In contrast to policies on corn and rice, the government plans to stop the reserve policy for supporting soybean prices this year. Over 85 percent of China’s soybean consumption is imported. Rather than continuing floor price support for domestic soybeans which made imported beans more attractive, the government is considering instead a deficiency payments scheme through a “target price” subsidy to soybean farmers in the northeast and Inner Mongolia. Details of the policy are not expected to be announced until later this year. 

Farmers in the northeast are having a hard time selling corn and rice to the rest of the country as prices are kept artificially high by support prices. To help move grains out of the area and ease the storage pressure, the central government is offering companies from other regions a grain transport subsidy. Transportation share of food costs is very high compared to other countries due to poor and fragmented distribution infrastructure. While the transport subsidies amount to just 6 percent of the corn support price and under 5 percent of the rice minimum purchase price, they nevertheless discriminate against imported grain .

In addition to grain and oilseed crops, the northeast is also an important area for producing milk and beef, accounting for 20 percent of the national output . Between 2003 and 2007, milk production in the region nearly doubled from 3.7 million tons to 6.6 million. However, the rate of growth has dramatically slowed down since then, with 2012 production totaling just 7.3 million tons. Like the rest of the country, the dairy industry here is struggling to make a transition from small-farm producers to more closely-controlled supply chains and company-operated farms, and significant private and government investment is being made to encourage large scale dairy production. Despite an influx of imported dairy cows (mostly from Australia and New Zealand), overall milk production has been stagnant as production from new large scale farms try to keep pace with reduced output from small dairy farms. Alfalfa imports, primarily from the United States, are supporting the dairy industry, but there is also a campaign to develop domestic alfalfa and other forage in the northeast.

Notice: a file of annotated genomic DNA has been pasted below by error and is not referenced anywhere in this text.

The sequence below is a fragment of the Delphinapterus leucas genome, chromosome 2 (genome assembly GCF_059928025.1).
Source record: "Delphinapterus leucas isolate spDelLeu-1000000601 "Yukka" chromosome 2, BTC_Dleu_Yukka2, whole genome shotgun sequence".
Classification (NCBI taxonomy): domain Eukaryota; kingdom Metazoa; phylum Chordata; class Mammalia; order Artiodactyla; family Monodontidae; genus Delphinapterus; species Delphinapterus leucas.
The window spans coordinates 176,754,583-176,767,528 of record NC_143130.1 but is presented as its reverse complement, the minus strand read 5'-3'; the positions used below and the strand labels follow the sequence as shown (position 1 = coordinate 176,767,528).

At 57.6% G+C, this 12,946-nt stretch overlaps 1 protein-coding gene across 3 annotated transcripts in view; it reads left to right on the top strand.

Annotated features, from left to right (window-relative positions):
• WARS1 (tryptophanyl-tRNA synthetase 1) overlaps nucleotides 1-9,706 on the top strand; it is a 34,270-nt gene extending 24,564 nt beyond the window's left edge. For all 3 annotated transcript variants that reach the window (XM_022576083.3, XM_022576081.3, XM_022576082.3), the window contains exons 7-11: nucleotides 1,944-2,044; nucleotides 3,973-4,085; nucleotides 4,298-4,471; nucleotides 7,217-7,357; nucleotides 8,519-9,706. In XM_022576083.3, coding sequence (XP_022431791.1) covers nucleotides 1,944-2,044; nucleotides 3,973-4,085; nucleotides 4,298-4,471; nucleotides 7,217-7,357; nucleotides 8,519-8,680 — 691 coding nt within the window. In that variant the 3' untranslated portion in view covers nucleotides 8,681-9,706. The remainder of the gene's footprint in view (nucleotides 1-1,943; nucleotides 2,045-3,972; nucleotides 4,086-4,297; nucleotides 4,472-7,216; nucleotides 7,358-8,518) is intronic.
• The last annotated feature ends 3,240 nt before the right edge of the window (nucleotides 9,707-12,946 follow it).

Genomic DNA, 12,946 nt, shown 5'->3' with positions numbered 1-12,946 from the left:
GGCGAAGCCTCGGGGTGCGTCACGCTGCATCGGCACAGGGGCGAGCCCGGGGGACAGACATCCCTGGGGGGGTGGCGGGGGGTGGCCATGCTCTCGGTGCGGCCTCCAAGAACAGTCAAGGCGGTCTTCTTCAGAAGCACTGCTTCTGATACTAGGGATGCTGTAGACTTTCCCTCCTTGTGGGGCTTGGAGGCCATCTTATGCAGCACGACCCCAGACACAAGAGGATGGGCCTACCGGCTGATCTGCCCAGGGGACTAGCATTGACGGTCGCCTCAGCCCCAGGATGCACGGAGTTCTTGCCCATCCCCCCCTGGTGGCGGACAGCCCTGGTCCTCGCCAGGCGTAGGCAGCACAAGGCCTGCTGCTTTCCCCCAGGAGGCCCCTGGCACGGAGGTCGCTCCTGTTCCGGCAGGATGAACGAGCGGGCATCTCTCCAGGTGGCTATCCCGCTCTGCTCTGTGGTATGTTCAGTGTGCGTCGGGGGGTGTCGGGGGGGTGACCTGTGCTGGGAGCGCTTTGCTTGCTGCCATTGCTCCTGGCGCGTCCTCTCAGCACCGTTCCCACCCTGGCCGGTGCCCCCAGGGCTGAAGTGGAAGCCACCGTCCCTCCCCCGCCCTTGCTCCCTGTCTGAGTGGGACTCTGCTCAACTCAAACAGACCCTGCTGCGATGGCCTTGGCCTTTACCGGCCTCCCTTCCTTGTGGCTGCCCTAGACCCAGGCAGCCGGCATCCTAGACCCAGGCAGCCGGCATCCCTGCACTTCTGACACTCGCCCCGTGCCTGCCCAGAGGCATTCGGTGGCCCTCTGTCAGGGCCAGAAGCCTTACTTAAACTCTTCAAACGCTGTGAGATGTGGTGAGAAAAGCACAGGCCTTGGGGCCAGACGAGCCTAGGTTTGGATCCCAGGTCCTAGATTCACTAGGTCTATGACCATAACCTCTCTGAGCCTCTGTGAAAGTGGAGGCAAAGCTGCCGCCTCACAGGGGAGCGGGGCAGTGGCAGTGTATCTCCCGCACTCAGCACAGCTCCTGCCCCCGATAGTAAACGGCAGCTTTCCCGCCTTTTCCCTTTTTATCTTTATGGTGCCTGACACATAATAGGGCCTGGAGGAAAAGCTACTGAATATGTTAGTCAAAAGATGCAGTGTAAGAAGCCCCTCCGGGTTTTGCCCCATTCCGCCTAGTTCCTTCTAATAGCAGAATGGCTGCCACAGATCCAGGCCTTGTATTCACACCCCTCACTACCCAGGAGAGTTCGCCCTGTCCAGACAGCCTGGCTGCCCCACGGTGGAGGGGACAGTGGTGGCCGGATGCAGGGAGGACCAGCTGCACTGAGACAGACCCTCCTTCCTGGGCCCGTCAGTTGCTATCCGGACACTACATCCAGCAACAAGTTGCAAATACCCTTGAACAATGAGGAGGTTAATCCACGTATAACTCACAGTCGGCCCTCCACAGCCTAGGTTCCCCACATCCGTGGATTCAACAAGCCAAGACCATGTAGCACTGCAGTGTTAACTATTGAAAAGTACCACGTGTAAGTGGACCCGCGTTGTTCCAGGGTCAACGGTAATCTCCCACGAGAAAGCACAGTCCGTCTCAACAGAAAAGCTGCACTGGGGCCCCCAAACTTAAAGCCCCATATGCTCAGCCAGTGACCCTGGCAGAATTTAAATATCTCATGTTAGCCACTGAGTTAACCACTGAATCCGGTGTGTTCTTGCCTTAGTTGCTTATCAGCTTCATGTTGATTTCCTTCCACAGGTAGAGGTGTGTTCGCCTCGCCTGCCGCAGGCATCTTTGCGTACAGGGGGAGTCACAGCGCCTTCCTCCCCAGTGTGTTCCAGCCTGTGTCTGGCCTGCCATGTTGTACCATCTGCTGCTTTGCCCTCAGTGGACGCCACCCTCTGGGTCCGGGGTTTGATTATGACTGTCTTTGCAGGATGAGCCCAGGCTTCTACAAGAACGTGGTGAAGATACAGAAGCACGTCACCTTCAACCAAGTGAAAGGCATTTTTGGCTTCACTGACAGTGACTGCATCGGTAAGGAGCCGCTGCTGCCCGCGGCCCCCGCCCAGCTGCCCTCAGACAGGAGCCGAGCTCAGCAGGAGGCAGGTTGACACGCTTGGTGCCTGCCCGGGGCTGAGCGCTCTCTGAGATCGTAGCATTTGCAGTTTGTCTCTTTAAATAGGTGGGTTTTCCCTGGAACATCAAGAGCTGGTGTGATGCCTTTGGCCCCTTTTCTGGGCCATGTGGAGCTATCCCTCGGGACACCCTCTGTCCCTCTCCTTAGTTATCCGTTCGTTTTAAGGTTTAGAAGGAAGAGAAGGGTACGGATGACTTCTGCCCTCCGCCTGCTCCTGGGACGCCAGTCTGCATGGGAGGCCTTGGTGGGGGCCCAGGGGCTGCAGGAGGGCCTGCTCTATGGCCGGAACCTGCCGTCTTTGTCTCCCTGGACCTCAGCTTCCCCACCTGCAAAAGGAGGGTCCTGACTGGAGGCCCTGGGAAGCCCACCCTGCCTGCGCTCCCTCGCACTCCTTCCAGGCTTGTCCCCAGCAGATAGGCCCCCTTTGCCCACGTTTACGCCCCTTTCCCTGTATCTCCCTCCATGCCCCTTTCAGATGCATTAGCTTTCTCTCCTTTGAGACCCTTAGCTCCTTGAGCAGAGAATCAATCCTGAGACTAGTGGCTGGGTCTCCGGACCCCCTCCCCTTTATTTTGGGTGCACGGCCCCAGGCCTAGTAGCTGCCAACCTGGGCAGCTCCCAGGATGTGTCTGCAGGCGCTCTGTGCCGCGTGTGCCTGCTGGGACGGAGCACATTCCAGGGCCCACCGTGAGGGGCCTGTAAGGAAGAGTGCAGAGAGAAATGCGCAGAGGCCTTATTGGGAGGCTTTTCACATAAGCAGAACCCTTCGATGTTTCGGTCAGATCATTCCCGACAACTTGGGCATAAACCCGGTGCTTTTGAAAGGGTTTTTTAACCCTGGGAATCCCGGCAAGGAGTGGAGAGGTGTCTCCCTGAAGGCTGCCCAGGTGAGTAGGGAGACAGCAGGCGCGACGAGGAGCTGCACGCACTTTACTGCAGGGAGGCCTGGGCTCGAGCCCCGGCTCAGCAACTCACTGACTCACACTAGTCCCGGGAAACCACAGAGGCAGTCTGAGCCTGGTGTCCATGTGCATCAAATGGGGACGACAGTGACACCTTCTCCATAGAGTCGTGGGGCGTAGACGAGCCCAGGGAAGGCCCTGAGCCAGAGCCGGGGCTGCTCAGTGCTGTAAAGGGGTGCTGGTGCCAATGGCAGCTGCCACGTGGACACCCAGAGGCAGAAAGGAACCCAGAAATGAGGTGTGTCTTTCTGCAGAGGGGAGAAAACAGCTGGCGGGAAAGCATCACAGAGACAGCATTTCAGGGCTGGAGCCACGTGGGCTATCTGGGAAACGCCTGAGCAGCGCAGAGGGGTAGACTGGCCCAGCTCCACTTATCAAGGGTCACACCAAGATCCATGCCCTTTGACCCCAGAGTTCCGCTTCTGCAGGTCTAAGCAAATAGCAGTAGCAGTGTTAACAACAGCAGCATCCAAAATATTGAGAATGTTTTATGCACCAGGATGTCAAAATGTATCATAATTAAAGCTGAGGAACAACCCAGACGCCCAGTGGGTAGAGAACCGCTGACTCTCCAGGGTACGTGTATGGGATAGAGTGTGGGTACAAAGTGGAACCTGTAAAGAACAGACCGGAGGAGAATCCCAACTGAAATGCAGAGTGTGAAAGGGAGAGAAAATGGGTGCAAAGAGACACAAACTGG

China has a total of five fuel ethanol plants, with a combined output estimated to be 2.6 billion liters (687 million gallons) in 2013, which accounts for less than one percent of China’s liquid fuel production. Two of the plants are located in the northeast: China Resource Alcohol Company in Heilongjiang and Jilin Fuel Ethanol Company in Jilin. These two plants use corn as the principal feedstock (the plant in Heilongjiang also uses some rice). As the region has bulging corn stocks with quality concerns, those with high mold content and low quality are typically used for ethanol production.

In 2008, when grain price spikes triggered food security concerns, China issued official guidelines that biofuel development (including fuel ethanol) should not compete with food and feed crops. As a consequence, grain-based ethanol plants were capped from expanding and new developments were focused on alternative feedstock such as sweet sorghum and cassava. The government lowered financial support for grain-based ethanol production from 19 cents/liter in 2009 to 6 cents/liter in 2012. China’s Ministry of Finance announced that by 2015, the government will remove the Value Added Tax rebate of 17 percent and impose a five-percent consumption tax for grain-based ethanol production to encourage improvement in efficiency. The government has set a target of 4 million tons (1.3 billion gallons) for fuel ethanol production by the end of 2015. However, given inadequate supplies of non-grain feedstock and slow progress in advanced technology, FAS China reports that experts are pessimistic on reaching this target. Although China does not currently allow fuel ethanol imports, its concern with energy security, substantial growth in personal vehicle ownership and resulting surges in gasoline consumption, and restraints in domestic ethanol production point to potential for eventual market inroads.